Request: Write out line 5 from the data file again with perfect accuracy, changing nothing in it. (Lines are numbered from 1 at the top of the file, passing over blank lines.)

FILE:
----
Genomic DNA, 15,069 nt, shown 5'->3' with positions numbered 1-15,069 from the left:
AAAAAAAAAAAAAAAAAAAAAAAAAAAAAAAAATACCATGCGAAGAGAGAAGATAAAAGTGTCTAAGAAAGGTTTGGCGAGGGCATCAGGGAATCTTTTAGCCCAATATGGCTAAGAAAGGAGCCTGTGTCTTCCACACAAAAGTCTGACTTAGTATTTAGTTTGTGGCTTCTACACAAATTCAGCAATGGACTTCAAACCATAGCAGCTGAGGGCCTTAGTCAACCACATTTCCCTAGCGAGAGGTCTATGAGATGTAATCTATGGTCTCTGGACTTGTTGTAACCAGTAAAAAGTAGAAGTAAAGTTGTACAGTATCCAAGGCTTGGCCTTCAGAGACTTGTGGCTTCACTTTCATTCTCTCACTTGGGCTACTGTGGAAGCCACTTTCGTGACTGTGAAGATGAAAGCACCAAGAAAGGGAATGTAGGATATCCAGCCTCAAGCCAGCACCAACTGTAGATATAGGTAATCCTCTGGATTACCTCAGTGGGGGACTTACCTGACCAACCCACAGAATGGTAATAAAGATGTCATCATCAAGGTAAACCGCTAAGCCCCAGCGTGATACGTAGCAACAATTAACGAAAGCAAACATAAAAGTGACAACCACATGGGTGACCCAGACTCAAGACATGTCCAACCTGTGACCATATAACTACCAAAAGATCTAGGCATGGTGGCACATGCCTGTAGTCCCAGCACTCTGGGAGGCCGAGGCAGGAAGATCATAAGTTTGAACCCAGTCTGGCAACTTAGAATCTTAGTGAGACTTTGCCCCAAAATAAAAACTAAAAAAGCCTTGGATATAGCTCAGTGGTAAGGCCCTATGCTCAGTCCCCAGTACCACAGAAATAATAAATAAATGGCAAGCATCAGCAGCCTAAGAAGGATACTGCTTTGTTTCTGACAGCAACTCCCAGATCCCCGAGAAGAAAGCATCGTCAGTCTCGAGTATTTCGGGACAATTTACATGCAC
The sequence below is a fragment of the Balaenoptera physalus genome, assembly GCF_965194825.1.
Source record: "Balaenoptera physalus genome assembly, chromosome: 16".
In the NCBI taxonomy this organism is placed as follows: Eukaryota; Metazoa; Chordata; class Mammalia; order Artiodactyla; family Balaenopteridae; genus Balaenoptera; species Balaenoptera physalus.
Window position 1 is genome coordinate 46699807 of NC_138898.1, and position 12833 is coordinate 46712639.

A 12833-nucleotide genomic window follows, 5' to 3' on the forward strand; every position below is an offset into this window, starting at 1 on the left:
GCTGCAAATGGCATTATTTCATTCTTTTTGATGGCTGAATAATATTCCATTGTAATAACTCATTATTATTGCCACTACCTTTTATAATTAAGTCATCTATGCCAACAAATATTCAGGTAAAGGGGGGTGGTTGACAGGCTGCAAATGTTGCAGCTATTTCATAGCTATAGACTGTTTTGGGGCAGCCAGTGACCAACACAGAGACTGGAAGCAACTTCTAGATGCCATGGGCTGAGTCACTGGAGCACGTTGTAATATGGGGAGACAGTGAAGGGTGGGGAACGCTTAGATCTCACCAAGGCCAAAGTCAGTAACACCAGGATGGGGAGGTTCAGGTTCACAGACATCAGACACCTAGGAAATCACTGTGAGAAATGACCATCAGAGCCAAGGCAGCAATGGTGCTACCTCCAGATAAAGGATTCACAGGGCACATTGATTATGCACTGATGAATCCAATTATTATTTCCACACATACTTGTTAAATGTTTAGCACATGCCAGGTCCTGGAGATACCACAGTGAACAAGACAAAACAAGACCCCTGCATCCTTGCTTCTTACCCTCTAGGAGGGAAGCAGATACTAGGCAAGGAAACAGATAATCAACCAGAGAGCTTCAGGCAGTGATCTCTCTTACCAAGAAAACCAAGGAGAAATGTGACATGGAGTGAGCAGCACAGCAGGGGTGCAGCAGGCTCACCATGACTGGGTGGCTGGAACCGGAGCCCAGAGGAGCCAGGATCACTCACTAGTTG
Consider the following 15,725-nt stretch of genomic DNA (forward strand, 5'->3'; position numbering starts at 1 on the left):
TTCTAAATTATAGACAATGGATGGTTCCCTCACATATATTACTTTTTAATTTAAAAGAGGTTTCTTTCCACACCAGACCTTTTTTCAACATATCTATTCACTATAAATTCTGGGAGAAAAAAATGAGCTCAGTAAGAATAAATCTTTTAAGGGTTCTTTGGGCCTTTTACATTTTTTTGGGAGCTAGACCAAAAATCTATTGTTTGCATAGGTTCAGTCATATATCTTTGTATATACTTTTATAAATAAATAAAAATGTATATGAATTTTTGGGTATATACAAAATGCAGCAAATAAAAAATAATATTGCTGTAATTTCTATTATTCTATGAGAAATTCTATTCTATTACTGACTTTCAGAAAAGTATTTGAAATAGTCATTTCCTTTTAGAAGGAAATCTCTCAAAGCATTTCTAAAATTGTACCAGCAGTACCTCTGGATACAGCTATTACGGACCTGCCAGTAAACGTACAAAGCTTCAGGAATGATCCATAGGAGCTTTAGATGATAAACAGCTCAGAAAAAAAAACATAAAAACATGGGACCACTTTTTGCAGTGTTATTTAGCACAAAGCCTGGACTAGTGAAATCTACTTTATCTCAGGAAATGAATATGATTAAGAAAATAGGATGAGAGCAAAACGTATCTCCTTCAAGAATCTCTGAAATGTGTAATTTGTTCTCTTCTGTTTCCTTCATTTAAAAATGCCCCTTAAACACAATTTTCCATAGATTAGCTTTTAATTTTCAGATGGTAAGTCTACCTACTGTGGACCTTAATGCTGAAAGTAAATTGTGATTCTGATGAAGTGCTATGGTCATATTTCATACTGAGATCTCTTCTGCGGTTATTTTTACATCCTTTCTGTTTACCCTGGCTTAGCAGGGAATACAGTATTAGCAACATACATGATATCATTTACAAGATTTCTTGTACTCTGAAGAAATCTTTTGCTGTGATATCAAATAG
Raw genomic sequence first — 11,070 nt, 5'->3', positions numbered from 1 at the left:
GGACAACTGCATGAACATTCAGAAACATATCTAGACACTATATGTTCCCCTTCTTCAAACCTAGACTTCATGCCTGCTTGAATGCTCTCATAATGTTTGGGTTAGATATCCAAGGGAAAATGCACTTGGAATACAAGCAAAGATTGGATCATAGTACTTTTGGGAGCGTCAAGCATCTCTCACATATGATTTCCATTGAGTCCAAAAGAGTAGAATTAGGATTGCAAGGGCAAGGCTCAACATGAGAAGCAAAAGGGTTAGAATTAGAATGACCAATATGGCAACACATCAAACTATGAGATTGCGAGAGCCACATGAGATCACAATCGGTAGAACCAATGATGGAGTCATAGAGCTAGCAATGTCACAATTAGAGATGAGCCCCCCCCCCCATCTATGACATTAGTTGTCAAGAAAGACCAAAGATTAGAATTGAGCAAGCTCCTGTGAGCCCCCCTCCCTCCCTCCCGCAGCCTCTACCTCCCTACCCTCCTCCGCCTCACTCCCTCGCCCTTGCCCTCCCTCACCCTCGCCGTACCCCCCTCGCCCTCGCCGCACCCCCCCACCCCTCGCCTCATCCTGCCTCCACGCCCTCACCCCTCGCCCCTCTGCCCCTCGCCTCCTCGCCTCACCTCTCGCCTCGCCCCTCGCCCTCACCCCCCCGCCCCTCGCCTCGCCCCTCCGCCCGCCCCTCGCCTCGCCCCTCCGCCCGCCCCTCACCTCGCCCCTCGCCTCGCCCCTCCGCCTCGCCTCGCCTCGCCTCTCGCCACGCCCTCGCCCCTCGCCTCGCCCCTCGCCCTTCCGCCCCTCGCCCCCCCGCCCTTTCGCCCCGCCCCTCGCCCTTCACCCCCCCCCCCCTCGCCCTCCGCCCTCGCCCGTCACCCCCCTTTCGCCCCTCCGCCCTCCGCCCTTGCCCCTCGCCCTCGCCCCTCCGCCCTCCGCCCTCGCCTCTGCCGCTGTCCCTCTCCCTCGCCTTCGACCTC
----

In the NCBI taxonomy this organism is placed as follows: Eukaryota; Metazoa; Chordata; class Mammalia; order Artiodactyla; family Balaenopteridae; genus Balaenoptera; species Balaenoptera physalus.